General Norman Johnson Dies
General Johnson, lead singer of the popular beach music trio Chairmen of the Board, has died. He was 69.
Johnson died on Wednesday in suburban Atlanta, his son, Norman Johnson, of East Point, Ga., said Friday. The singer died of complications from lung cancer, his son said.
The Chairmen of the Board formed in Detroit in 1970, but moved south in the early 1980s and established a record label in Charlotte.
Johnson was the lead on two hits, “Give Me Just A Little More Time” and “(You’ve Got Me) Dangling on a String.” Johnson also won a Grammy for writing the rhythm and blues classic “Patches,” which was recorded by Clarence Carter.
Fan Harry Rogers, 60, met Johnson at a show in Gastonia in 2006, and the two traded e-mails periodically.
“He was very likeable. He was humble. He wasn’t the type of celebrity that would walk about with his nose stuck up in the air,” said Rogers, a retired Charlotte fire department captain who lives in Paw Creek.
Rogers said he shared a tale with Johnson about how the song “Give Me Just a Little More Time” helped him look beyond war’s brutality as a soldier in Vietnam in 1970.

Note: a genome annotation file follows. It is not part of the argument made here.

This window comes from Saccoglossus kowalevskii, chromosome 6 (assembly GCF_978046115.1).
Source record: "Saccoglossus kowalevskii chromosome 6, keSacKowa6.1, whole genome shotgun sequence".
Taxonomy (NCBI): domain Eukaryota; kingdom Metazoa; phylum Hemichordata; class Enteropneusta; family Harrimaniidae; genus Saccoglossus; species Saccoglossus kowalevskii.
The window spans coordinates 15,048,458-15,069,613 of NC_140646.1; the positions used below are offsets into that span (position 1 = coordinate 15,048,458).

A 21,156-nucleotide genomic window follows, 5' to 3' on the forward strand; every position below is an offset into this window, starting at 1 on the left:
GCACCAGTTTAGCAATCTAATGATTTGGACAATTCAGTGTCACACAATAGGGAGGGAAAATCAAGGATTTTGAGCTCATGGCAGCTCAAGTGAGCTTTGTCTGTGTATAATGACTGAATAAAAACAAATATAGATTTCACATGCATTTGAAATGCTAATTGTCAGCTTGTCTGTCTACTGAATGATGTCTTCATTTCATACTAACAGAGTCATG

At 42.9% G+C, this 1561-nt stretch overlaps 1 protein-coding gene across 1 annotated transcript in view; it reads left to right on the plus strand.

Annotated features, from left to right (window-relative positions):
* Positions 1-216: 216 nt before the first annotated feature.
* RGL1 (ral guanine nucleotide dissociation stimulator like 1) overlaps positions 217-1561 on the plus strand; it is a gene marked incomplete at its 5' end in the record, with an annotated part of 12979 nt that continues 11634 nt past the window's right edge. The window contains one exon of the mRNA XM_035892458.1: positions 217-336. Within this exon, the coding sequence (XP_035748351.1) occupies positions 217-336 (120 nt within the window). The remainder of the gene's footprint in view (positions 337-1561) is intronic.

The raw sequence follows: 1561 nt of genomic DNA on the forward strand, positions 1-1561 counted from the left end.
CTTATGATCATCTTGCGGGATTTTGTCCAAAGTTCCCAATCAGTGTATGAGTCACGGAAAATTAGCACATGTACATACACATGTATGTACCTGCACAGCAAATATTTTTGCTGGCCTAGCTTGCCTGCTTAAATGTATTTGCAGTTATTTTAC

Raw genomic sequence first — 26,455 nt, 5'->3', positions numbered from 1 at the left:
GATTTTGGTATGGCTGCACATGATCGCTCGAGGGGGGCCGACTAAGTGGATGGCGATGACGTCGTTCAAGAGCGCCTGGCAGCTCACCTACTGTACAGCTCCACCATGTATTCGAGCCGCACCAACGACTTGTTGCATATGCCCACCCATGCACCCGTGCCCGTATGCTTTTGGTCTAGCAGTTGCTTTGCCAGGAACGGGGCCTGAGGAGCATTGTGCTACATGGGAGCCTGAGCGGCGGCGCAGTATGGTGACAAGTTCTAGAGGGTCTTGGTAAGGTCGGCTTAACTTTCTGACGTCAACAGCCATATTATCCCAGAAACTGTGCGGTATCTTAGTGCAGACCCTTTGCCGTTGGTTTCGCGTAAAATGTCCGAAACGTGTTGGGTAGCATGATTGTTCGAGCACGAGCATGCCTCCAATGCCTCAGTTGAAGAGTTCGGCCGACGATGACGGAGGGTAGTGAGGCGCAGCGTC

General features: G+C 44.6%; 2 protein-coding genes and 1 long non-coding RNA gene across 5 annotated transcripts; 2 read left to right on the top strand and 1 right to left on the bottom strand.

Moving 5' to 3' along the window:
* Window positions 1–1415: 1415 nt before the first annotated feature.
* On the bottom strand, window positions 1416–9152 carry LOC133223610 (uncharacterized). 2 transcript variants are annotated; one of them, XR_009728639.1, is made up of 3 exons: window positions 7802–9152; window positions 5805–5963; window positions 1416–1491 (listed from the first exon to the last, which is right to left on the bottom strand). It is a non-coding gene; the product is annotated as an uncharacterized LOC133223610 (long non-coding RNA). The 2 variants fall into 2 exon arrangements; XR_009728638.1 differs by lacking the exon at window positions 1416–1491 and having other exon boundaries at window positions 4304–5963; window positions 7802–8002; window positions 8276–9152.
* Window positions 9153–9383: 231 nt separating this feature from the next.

Rogers said he was just 19 and guarding a half-dozen Viet Cong prisoners as they rebuilt sandbag defenses when he noticed one of the prisoners lip syncing to Johnson’s voice wafting from a radio tuned to the Armed Forces network.
The prisoner even knew Johnson’s flourish to the song’s lyric: “… and our love will surely grow….bluuuurrrrtttt”!
It turned out the prisoner had attended a U.S. university when his family called him home to Vietnam and he was unwillingly conscripted by the Viet Cong, Rogers said.
“We were trained to think of them as less than human,” Rogers told The Associated Press. “That was not true at all.”
Johnson began singing as a young boy in churches in Norfolk, Va., where he was born, and reached a peak as a perfomer touring the U.S. and abroad during the height of the Motown sound.
Johnson and his family moved from Detroit to the Atlanta area in 1979, Norman Johnson said, but the band’s sound adapted to a style called beach music popular in beachfront communities in North Carolina.
A Tuesday memorial service was planned for Johnson, who lived in East Point, Ga.
Johnson also is survived by his wife of 48 years, Julia Johnson; son Antonio Johnson of Union City, Ga.; and daughter Sonya Johnson Payne of College Park, Ga.